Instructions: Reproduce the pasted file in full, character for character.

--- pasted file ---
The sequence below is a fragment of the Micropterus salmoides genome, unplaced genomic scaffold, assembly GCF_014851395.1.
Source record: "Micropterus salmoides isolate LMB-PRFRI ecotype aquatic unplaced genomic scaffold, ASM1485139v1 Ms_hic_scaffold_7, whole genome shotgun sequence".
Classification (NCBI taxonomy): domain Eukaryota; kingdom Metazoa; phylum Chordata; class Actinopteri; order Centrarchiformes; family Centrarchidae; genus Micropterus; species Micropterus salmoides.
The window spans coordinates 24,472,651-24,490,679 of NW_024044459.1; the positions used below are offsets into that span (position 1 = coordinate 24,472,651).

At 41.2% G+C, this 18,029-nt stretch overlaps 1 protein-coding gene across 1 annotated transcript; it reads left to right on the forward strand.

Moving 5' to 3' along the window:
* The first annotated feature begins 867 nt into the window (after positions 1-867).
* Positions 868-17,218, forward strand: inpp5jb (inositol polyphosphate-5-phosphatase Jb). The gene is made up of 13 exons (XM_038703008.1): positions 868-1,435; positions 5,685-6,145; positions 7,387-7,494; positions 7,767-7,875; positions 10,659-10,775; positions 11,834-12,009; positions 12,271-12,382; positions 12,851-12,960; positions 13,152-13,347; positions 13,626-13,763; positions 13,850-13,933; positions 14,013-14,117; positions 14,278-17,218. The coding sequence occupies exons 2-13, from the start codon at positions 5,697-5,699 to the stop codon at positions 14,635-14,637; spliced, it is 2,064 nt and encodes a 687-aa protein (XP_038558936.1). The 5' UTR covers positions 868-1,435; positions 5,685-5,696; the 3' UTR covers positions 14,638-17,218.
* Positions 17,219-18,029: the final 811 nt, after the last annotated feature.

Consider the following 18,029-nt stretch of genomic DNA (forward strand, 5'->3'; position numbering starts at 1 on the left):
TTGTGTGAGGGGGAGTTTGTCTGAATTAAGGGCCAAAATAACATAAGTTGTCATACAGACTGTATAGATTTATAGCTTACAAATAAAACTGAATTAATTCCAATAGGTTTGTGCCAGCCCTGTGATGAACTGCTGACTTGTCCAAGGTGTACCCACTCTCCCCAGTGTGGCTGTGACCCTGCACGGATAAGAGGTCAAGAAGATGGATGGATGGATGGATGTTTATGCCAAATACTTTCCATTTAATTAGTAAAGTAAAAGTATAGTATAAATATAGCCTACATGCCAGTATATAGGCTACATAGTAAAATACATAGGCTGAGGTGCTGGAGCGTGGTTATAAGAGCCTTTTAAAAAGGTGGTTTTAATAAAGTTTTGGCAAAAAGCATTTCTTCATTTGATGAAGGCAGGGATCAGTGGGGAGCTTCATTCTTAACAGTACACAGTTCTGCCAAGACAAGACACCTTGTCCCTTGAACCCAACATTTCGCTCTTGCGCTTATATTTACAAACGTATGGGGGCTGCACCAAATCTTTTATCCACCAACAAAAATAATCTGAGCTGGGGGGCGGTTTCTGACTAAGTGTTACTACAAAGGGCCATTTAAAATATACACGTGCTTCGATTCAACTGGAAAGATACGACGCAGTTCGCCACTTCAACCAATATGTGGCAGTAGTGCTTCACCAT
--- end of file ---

The sequence below is a fragment of the Micropterus salmoides genome, unplaced genomic scaffold, assembly GCF_014851395.1.
Source record: "Micropterus salmoides isolate LMB-PRFRI ecotype aquatic unplaced genomic scaffold, ASM1485139v1 Ms_hic_scaffold_7, whole genome shotgun sequence".
Classification (NCBI taxonomy): domain Eukaryota; kingdom Metazoa; phylum Chordata; class Actinopteri; order Centrarchiformes; family Centrarchidae; genus Micropterus; species Micropterus salmoides.
The window spans coordinates 24,472,651-24,490,679 of NW_024044459.1; the positions used below are offsets into that span (position 1 = coordinate 24,472,651).

At 41.2% G+C, this 18,029-nt stretch overlaps 1 protein-coding gene across 1 annotated transcript; it reads left to right on the forward strand.

Moving 5' to 3' along the window:
* The first annotated feature begins 867 nt into the window (after positions 1-867).
* Positions 868-17,218, forward strand: inpp5jb (inositol polyphosphate-5-phosphatase Jb). The gene is made up of 13 exons (XM_038703008.1): positions 868-1,435; positions 5,685-6,145; positions 7,387-7,494; positions 7,767-7,875; positions 10,659-10,775; positions 11,834-12,009; positions 12,271-12,382; positions 12,851-12,960; positions 13,152-13,347; positions 13,626-13,763; positions 13,850-13,933; positions 14,013-14,117; positions 14,278-17,218. The coding sequence occupies exons 2-13, from the start codon at positions 5,697-5,699 to the stop codon at positions 14,635-14,637; spliced, it is 2,064 nt and encodes a 687-aa protein (XP_038558936.1). The 5' UTR covers positions 868-1,435; positions 5,685-5,696; the 3' UTR covers positions 14,638-17,218.
* Positions 17,219-18,029: the final 811 nt, after the last annotated feature.

Consider the following 18,029-nt stretch of genomic DNA (forward strand, 5'->3'; position numbering starts at 1 on the left):
TTGTGTGAGGGGGAGTTTGTCTGAATTAAGGGCCAAAATAACATAAGTTGTCATACAGACTGTATAGATTTATAGCTTACAAATAAAACTGAATTAATTCCAATAGGTTTGTGCCAGCCCTGTGATGAACTGCTGACTTGTCCAAGGTGTACCCACTCTCCCCAGTGTGGCTGTGACCCTGCACGGATAAGAGGTCAAGAAGATGGATGGATGGATGGATGTTTATGCCAAATACTTTCCATTTAATTAGTAAAGTAAAAGTATAGTATAAATATAGCCTACATGCCAGTATATAGGCTACATAGTAAAATACATAGGCTGAGGTGCTGGAGCGTGGTTATAAGAGCCTTTTAAAAAGGTGGTTTTAATAAAGTTTTGGCAAAAAGCATTTCTTCATTTGATGAAGGCAGGGATCAGTGGGGAGCTTCATTCTTAACAGTACACAGTTCTGCCAAGACAAGACACCTTGTCCCTTGAACCCAACATTTCGCTCTTGCGCTTATATTTACAAACGTATGGGGGCTGCACCAAATCTTTTATCCACCAACAAAAATAATCTGAGCTGGGGGGCGGTTTCTGACTAAGTGTTACTACAAAGGGCCATTTAAAATATACACGTGCTTCGATTCAACTGGAAAGATACGACGCAGTTCGCCACTTCAACCAATATGTGGCAGTAGTGCTTCACCAT